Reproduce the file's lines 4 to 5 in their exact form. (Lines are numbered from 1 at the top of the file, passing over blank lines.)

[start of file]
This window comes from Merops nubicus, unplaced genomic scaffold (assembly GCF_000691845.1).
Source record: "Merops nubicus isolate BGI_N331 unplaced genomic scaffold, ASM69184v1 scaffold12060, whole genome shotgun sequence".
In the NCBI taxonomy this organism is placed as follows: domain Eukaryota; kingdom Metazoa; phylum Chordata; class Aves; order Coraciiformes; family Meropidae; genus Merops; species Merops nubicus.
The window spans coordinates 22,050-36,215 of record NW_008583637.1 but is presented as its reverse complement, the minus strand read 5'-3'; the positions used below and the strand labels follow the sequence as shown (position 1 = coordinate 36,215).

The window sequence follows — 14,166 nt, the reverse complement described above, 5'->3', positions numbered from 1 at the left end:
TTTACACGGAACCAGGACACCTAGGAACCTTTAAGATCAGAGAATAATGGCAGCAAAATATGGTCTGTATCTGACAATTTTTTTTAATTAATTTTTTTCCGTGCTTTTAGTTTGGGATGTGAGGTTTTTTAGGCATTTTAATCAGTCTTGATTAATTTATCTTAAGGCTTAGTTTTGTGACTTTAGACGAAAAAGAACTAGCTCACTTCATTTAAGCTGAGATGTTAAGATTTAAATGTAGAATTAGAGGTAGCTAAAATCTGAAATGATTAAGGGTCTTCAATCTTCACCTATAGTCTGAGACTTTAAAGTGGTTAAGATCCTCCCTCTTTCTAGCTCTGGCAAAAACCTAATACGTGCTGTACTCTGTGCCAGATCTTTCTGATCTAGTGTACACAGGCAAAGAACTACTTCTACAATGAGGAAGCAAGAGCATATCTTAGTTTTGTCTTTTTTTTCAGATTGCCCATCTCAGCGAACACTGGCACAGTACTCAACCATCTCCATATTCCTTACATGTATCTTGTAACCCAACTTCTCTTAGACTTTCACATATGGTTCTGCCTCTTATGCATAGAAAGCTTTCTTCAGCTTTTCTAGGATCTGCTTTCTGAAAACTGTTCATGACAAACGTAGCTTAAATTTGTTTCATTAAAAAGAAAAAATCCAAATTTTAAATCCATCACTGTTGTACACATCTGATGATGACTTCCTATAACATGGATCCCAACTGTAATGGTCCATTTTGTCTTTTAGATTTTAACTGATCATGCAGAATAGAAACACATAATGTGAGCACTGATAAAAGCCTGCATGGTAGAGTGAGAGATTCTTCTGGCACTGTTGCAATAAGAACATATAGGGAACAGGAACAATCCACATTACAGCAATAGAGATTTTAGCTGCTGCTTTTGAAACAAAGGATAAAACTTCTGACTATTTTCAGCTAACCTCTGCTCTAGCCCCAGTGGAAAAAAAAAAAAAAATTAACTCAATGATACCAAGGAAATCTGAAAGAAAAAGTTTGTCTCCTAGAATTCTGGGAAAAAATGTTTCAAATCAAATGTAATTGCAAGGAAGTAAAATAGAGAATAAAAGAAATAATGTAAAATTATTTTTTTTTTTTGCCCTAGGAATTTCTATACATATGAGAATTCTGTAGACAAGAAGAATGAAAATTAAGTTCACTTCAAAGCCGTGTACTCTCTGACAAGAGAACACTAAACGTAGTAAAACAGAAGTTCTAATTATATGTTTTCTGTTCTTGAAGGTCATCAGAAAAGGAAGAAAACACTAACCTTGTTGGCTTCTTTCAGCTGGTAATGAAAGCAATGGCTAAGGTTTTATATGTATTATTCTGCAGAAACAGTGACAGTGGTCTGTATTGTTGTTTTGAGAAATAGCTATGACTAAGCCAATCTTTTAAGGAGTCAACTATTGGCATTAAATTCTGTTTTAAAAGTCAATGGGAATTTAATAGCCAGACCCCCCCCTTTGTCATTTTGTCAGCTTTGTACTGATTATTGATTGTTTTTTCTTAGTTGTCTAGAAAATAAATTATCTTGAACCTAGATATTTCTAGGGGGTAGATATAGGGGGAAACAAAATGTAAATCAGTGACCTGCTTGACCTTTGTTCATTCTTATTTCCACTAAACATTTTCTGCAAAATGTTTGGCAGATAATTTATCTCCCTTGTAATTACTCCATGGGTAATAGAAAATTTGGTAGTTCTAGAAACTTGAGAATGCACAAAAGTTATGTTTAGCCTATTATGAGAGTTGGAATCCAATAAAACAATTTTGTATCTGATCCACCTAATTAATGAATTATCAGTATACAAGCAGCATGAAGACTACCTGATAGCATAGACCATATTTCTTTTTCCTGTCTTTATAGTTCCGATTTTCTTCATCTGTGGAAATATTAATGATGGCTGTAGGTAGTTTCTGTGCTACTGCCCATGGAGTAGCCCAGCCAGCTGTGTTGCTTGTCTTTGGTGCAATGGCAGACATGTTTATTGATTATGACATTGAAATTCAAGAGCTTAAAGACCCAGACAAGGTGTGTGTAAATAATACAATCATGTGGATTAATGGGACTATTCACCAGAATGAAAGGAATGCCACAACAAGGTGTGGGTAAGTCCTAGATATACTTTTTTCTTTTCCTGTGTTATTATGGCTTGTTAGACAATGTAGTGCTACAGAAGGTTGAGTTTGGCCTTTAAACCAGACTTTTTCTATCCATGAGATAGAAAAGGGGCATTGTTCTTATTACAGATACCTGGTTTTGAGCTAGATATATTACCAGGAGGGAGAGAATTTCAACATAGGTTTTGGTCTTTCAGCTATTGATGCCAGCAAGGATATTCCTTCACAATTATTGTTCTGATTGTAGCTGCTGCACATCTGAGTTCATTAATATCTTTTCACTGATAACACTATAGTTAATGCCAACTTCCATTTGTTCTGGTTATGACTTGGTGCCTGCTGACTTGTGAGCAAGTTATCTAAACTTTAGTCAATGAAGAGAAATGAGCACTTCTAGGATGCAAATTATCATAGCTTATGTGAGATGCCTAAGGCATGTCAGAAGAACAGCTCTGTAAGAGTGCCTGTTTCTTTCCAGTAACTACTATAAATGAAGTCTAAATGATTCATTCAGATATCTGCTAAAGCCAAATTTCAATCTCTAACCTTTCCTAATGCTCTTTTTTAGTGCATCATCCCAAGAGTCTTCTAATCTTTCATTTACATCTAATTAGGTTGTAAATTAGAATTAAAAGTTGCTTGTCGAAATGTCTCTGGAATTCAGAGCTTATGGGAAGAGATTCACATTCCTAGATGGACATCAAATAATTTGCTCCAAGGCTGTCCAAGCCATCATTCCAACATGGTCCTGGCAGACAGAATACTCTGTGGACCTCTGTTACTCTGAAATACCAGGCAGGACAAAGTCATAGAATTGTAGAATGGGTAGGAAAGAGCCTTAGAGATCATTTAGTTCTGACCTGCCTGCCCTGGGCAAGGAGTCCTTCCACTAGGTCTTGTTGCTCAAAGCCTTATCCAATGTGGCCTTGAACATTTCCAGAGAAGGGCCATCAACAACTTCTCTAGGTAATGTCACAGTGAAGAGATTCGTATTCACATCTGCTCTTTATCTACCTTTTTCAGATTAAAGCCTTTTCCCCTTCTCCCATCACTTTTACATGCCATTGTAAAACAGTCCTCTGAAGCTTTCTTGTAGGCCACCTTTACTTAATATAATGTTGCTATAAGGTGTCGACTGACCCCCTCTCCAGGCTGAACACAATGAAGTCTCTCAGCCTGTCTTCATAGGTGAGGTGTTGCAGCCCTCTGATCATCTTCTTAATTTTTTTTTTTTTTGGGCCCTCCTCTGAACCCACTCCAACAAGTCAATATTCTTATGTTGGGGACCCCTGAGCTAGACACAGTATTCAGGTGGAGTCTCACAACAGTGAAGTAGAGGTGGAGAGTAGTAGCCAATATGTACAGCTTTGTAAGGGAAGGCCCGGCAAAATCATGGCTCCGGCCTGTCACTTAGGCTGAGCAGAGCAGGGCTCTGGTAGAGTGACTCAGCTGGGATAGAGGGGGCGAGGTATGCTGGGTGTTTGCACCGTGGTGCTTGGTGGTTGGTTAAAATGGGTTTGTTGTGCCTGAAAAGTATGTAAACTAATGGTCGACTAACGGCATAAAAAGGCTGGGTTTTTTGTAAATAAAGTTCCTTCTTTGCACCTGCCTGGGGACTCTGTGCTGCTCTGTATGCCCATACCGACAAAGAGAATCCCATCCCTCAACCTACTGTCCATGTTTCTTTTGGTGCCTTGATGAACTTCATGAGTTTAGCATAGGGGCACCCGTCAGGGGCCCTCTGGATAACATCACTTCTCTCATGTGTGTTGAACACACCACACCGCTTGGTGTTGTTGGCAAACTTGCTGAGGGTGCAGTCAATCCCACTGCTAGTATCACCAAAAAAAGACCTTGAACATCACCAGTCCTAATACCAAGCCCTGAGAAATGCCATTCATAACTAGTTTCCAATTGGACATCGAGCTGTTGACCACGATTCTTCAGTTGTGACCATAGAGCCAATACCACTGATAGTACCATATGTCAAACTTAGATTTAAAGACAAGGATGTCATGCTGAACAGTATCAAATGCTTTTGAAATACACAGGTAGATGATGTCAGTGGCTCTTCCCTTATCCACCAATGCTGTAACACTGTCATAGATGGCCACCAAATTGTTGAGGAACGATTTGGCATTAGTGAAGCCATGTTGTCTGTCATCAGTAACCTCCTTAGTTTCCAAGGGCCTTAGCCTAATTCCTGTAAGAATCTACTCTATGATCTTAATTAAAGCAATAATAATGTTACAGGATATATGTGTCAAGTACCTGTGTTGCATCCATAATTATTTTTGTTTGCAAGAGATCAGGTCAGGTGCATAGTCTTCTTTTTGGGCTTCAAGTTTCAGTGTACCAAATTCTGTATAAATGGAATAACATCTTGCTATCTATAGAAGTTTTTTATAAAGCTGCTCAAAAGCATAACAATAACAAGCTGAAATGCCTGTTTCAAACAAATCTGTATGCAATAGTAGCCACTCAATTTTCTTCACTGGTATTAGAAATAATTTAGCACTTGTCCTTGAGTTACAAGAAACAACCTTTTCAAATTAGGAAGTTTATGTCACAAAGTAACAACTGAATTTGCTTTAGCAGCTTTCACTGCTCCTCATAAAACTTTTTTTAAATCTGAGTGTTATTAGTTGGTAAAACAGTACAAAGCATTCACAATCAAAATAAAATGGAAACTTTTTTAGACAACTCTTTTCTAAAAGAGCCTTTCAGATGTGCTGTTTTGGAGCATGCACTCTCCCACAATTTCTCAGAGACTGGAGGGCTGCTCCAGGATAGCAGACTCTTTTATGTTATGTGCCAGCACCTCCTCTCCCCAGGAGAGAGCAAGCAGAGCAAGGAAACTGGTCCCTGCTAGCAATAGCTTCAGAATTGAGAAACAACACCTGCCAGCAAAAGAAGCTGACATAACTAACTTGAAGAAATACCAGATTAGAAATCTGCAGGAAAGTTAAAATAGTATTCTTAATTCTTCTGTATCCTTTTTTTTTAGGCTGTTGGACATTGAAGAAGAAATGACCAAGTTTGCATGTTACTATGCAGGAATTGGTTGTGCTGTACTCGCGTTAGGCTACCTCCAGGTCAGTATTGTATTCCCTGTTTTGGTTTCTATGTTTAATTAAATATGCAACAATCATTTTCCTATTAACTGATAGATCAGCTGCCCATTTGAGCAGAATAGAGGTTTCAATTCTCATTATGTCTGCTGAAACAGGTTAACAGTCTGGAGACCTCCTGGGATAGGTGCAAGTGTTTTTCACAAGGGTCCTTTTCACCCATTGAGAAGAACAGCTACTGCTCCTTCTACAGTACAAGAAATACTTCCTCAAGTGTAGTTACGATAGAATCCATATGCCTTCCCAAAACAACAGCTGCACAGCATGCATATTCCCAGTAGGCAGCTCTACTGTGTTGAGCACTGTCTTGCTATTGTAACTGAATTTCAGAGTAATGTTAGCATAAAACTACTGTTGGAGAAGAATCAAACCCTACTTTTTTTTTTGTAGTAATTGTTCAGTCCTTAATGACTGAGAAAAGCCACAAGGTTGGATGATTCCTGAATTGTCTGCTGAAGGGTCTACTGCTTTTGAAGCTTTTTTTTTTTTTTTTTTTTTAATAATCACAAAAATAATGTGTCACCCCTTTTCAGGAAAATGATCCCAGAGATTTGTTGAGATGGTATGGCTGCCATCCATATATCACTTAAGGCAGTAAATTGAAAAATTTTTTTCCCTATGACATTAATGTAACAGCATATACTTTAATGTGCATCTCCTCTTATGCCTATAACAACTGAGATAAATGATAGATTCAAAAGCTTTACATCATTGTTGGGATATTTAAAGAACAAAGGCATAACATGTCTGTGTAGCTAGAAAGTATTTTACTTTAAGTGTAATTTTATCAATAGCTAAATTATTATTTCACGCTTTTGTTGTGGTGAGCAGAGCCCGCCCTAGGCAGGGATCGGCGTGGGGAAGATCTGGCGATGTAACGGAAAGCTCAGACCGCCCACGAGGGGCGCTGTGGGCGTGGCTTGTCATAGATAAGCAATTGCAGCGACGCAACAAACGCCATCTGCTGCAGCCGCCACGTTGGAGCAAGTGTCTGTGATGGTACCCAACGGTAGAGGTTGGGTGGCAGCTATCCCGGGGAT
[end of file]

The window spans coordinates 22,050-36,215 of record NW_008583637.1 but is presented as its reverse complement, the minus strand read 5'-3'; the positions used below and the strand labels follow the sequence as shown (position 1 = coordinate 36,215).

The window sequence follows — 14,166 nt, the reverse complement described above, 5'->3', positions numbered from 1 at the left end: